With horrific memories of the Columbine Massacre still fresh in many of our minds, we are numbed by the high school tragedy in Bailey, Colorado, where a gunman killed a student and committed suicide during a high school stand off.


Our schools are supposed to be safe places where all students can grow and develop their untapped potential. They should not be wastelands of human potential.


As parents and educators, we need to work hard to create a climate that is safe, that supports and reinforces positive values. We can no longer endorse double standards, special interest groups or benign indifference. Those issues infect and really disable a school community.


JR is a high school athlete in a local South Shore high school. He is big for his age and probably by many people's standards, a little rough around the edges. However, he has a big heart and is genuinely concerned for others.


As a little boy growing up, he was raised to do the right thing: to be truthful, honest, respectful and to protect the weak. JR comes from an intact family. There is a lot of communication in his home. It is not uncommon, as a family, for them to talk about many of the social ills in our society.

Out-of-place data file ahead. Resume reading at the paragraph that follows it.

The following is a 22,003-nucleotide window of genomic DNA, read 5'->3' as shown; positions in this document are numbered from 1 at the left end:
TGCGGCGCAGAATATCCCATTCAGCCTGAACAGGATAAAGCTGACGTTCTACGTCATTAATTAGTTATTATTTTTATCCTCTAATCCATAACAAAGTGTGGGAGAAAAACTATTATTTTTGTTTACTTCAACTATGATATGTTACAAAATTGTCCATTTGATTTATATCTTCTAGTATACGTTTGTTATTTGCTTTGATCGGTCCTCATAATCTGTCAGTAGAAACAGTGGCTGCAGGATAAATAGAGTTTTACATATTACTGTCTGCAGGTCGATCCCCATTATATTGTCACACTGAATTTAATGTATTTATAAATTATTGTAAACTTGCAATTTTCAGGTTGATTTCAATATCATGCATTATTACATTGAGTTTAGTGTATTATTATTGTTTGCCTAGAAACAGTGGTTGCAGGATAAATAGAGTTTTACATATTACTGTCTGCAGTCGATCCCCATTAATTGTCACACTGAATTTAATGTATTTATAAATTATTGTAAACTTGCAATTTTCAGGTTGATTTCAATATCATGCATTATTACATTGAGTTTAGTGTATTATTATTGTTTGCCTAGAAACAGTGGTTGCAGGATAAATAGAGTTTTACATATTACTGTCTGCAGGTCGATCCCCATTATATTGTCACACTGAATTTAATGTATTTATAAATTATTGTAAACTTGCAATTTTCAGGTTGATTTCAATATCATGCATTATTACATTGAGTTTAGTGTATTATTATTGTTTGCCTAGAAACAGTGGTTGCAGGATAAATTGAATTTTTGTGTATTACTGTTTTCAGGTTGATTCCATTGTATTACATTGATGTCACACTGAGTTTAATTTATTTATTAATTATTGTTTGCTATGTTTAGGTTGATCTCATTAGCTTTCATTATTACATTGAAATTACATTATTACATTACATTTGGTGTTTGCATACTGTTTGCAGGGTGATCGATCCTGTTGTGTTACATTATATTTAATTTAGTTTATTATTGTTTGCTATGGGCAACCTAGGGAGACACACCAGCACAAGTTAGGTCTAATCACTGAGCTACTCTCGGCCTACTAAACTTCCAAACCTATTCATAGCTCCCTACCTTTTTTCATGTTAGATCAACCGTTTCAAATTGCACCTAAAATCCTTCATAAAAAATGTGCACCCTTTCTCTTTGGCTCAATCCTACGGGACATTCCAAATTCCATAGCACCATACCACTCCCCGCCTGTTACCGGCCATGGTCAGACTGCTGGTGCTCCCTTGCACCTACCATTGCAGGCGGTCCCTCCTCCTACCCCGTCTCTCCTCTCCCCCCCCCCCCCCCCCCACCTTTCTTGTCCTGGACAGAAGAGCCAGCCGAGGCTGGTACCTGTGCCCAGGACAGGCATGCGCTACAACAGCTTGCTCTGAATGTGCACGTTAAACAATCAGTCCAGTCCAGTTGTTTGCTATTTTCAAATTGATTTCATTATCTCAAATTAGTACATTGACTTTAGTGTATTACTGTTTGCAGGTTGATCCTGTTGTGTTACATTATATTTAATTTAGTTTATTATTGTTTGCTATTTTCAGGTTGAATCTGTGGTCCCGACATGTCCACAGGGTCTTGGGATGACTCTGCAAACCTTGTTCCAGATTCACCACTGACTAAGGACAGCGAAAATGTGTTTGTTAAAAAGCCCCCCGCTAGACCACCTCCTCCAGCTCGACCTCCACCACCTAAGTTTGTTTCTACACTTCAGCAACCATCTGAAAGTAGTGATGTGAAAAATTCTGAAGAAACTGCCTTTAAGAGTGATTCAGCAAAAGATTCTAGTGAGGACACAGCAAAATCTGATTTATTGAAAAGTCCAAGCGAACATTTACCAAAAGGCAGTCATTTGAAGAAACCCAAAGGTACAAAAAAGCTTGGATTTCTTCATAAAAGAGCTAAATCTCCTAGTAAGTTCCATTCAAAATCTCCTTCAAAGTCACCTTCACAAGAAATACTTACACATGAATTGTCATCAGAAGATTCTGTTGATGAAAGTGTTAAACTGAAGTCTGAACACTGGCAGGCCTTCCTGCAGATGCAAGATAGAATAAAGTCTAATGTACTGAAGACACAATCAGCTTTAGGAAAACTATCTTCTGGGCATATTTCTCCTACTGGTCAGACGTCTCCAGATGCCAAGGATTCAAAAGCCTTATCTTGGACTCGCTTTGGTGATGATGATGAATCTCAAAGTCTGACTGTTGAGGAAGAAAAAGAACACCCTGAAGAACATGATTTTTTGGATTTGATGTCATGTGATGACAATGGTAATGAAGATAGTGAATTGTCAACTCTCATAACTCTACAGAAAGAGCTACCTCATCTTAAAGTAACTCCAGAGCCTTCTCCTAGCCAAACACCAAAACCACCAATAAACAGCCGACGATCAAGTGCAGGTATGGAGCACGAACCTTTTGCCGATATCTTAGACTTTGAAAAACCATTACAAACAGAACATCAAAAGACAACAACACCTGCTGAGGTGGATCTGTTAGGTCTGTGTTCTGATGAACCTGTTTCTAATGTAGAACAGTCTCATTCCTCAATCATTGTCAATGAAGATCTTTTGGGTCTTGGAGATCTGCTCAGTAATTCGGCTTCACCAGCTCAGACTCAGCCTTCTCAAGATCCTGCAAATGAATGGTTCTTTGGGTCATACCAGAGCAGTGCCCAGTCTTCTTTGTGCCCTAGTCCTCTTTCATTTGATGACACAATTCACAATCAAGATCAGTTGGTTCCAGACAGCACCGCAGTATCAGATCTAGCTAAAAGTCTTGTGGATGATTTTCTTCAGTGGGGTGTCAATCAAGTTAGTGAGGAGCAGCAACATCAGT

In middle school, JR noticed some troubling issues emerging. He saw that athletes were the favored class and that the kids who looked different and acted different were picked on by their peers, especially the power brokers and even some teachers.


JR started to speak out in defense of some of his classmates but found he was getting into trouble. He got in trouble not for defending the "picked on," but rather for how he went about it.


In high school, when he was a junior, he saw a senior teammate brutally pick on a defenseless sophomore. JR stood up, stepped out and told his senior teammate to back off. The senior did not appreciate being challenged by a fellow teammate and an underclassman in front of other students. He challenged JR to meet him outside behind the high school after class to settle it. JR said yes.


The last school bell rang. The two athletes met on the outer parameter of the school grounds. The senior, who was much bigger than JR, started with a string of crude expletives that were aimed at demeaning JR. JR returned by calling him a bully. The verbal confrontation escalated very quickly. The senior took a swing at JR and missed. JR swung back and landed a punch right in the face, by the senior's nose and it started to bleed.